Learning2gether Episode #329
On Sunday Apr 17 at 1400 UTC Mircea Patrascu, Rose Bard, and Vance Stevens gave a presentation as one of the IATEFL YLT SIG Bi-Monthly Webinars for 2015-2016, entitled
Creating contexts in Minecraft for motivating and empowering young learners to take charge of their learning
This presentation is pitched at teachers of young students about how to put yourself in the mind and body or at least avatar of a young learner and get in the game of Minecraft and try and figure out what all the fuss is about through experience with other teaching peers occupying similar avatars.
Vance Stevens will begin by briefly introducing the EVO Minecraft MOOC Google+ Community https://plus.google.com/u/0/communities/112993649763396826671. This is a community established as an EVO (Electronic Village Online) session. It was designed to attract participants knowledgeable in Minecraft who could help newcomers to Minecraft, a.k.a. noobies, to become functional in the game and better understand how they could use it in their educational settings.
Two of the strongest contributors to this community with respect to young learners have been Mircea Patrascu and Rose Bard. Each plans to spend 10 to 15 minutes showing us via screen share what they have built in Minecraft that can help young learners realize the potential of the environment for young learners when that learning is guided by practitioners skilled both in Minecraft and in working with learners. This combination of characteristics has become more and more common in educators as the affordances of Minecraft in empowering young learners becomes increasingly apparent and more widely known.
The presentation was scheduled here:
Where? Adobe Connect
The video posted at https://youtu.be/YMvxWsOgSes (not hyperlinked here) is only 4 min. long and the sound cuts out at 2 min. exactly. Please use the link above
- Facebook Groups
- Learning with Computers https://www.facebook.com/groups/6577061586/
- TAEdTech Sig https://www.facebook.com/groups/TAEdTech/
- Multiliteracies https://www.facebook.com/groups/evomlit/
- Webheads in Action
- Learning2gether https://www.facebook.com/groups/learning2gether/
- Google+ Communities Announcements
- EdTech Mojo
- Teachers for Interactive Language Learning (TILL)
- Web 2.0 Teaching and Learning
- EVO Minecraft MOOC
- EdTech Mojo
Earlier this week
Sun Apr 10 1400 UTC LEARNING2GETHER with Jack Watson, Jennifer Meyer, Robert Wachman, and other CALL-IS webcasters about webcasting at TESOL 2016
Wed Apr 6 Learning2gether with David Winet at TESOL Baltimore Classrooms of the Future – VR and AR and Robots, Oh My!
Thu Apr 7 Learning2gether with CALL-IS Webcasts from TESOL 2016 in Baltimore
Fri Apr 8 Gamification at TESOL 2016 Conference in Baltimore
Apr 12-16 Online coverage begins of 50th Annual IATEFL conference in Birmingham
David Crystal – Who would of thought it? The English language 1966-2066
Complaints about a supposed decline in standards of English continue to be made, with increasing frequency, in the British press. Although these are nothing new – as the long history of use of would of for would have illustrates – they do draw attention to the way we seem to be going through a period of unusually rapid language change. This paper illustrates the main changes in pronunciation, orthography, grammar, and vocabulary, discusses the chief factors involved – social mobility, globalization, and the Internet – and compares the changes that have taken place in the past fifty years with those that are likely to take place in the next fifty.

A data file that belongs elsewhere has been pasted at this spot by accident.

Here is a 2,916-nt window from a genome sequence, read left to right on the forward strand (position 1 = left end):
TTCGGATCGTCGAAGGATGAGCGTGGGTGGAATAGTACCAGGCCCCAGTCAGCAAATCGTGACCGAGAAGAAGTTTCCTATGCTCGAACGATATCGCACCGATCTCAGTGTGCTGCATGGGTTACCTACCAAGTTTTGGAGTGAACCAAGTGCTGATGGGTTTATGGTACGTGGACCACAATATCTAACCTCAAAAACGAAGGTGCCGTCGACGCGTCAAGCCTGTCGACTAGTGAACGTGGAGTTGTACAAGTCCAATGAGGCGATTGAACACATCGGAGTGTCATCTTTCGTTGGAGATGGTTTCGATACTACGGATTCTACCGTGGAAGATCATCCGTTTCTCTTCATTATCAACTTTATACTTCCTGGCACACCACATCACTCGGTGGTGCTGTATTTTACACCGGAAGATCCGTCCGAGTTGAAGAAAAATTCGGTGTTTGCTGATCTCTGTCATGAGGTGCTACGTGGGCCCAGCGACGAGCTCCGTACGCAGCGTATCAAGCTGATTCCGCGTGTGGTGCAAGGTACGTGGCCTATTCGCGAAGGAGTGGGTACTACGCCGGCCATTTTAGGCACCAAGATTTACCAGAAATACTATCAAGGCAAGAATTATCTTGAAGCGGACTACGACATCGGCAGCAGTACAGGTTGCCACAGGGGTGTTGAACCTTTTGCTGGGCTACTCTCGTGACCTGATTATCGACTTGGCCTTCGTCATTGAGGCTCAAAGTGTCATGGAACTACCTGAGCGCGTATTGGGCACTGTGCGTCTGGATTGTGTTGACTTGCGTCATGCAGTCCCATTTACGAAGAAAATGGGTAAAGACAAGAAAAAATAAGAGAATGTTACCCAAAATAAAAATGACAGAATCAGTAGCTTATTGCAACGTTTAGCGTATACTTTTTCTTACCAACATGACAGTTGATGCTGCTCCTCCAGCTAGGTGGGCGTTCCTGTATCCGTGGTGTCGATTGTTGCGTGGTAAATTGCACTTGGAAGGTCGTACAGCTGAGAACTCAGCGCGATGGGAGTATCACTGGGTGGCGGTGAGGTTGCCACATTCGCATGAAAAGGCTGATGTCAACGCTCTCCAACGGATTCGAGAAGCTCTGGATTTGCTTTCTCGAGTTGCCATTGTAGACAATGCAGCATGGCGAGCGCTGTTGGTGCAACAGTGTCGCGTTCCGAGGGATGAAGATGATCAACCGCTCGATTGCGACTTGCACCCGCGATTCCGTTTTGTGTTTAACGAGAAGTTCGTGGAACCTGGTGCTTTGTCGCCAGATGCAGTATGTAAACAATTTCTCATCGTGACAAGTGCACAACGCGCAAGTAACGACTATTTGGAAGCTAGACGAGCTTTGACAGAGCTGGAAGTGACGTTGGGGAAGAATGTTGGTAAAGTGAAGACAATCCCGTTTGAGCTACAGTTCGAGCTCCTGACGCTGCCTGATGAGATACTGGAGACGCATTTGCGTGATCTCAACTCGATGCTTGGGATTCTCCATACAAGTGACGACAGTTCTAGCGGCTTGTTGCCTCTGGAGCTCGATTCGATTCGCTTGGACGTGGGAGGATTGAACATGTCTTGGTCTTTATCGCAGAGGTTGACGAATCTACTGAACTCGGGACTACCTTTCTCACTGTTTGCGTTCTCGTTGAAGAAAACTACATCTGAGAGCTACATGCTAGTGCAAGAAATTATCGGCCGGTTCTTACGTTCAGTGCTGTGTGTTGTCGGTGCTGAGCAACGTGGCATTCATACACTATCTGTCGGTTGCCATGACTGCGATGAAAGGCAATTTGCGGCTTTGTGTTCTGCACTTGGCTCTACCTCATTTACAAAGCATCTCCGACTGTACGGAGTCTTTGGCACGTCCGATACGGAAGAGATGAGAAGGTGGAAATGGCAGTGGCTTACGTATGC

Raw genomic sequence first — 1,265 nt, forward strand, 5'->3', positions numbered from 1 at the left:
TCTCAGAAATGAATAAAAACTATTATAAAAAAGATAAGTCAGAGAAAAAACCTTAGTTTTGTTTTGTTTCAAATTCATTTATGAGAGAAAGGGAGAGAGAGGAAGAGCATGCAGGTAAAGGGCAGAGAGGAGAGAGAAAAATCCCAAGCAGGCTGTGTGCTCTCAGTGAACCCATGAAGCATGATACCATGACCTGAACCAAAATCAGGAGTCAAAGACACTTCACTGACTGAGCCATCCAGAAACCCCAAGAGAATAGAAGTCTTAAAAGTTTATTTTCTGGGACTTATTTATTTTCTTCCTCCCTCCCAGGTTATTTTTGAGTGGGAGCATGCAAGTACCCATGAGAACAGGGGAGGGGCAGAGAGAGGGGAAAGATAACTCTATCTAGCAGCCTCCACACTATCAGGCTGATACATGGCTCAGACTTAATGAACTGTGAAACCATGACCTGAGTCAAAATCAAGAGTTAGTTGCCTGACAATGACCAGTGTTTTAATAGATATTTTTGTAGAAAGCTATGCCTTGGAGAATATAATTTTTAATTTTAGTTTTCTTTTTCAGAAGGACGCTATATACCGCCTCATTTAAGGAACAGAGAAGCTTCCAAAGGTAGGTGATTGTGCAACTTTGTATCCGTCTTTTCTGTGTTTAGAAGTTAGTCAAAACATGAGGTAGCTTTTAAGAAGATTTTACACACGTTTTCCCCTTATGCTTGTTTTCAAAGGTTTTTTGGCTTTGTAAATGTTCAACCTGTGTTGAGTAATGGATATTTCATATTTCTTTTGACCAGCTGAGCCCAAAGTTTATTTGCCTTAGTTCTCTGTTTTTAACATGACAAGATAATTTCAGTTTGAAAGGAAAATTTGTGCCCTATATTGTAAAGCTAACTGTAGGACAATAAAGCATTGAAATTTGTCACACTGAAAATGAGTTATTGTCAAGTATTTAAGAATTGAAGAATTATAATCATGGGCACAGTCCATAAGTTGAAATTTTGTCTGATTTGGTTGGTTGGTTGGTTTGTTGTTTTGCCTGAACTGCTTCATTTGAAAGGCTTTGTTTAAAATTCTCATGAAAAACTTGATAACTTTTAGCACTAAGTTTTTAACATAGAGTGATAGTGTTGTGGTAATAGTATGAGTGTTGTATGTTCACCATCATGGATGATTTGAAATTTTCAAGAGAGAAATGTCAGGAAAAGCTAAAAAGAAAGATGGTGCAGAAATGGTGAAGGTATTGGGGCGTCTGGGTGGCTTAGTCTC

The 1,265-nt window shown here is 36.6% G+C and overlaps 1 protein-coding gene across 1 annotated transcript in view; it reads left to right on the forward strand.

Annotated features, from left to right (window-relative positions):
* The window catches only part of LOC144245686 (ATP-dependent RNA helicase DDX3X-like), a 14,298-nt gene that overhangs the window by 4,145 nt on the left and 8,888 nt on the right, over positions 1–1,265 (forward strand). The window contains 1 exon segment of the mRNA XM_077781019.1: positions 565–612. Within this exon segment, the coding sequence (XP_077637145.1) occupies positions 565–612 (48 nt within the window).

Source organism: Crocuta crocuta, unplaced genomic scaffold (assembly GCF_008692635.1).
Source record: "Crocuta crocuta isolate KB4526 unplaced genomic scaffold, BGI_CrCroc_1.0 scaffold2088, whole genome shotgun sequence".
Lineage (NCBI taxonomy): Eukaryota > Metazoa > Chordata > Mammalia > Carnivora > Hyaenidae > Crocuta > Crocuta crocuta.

David Crystal is honorary professor of linguistics at the University of Bangor, and works from his home in Holyhead, North Wales, as a writer, editor, lecturer, and broadcaster. He read English at University College London, specialized in English language studies, then joined academic life as a lecturer in linguistics, first at Bangor, then at Reading, where he became professor of linguistics. He received an OBE for services to the English language in 1995. Recent books include The Oxford Illustrated Shakespeare Dictionary (with Ben Crystal), Making a point: the pernickety story of English punctuation, The disappearing dictionary, and The gift of the gab: how eloquence works. His current research is chiefly in applied historical English phonology, with particular reference to Shakespearean original pronunciation. He is the patron of IATEFL.
Thu 14 Apr 0800 UTC Plenary by Silvana Richardson at IATEFL Birmingham
THUSDAY 14TH APRIL
0900-1010 PLENARY SILVANA RICHARDSON
The ‘native factor’, the haves and the have-nots
…and why we still need to talk about this in 2016. It is often claimed that much has changed in the eld of English Language Teaching since 1983, when Peter Medgyes rst described the struggle of ‘non-native’ teachers for visibility and due recognition. But has it? Away from academic circles, where the discourses that equated the ideal teacher with the ‘native speaker’ have been interrogated and critiqued, how has the situation really changed for the professional teacher of English whose rst or home language is a language other than English?
In this talk I will draw on research studies, anecdotal evidence and my own and my colleagues’ personal experiences to examine the state of equality and social justice in ELT with reference to the so-called ‘non- native speaker teacher’ thirty years on. I will look at how the logic of the market is used to justify current discriminatory recruitment practices that still perpetuate the view that a(n unquali ed) native speaker is preferable to a quali ed and professional ‘non-native teacher’.
I will reflect on the impact of the native-speaker bias and its dominance on developments in English Language teaching methodology, and how this dominance seems to have affected the emergence of context-appropriate pedagogies. Finally, I will address the ‘second best’ view of the ‘non-native teacher’ and its impact on their own construction of a legitimate professional identity and on their con dence in themselves as teachers, users and experts of an-other language.
Fri 15 Apr 0800 UTC Plenary by Diane Larsen-Freeman at IATEFL Birmingham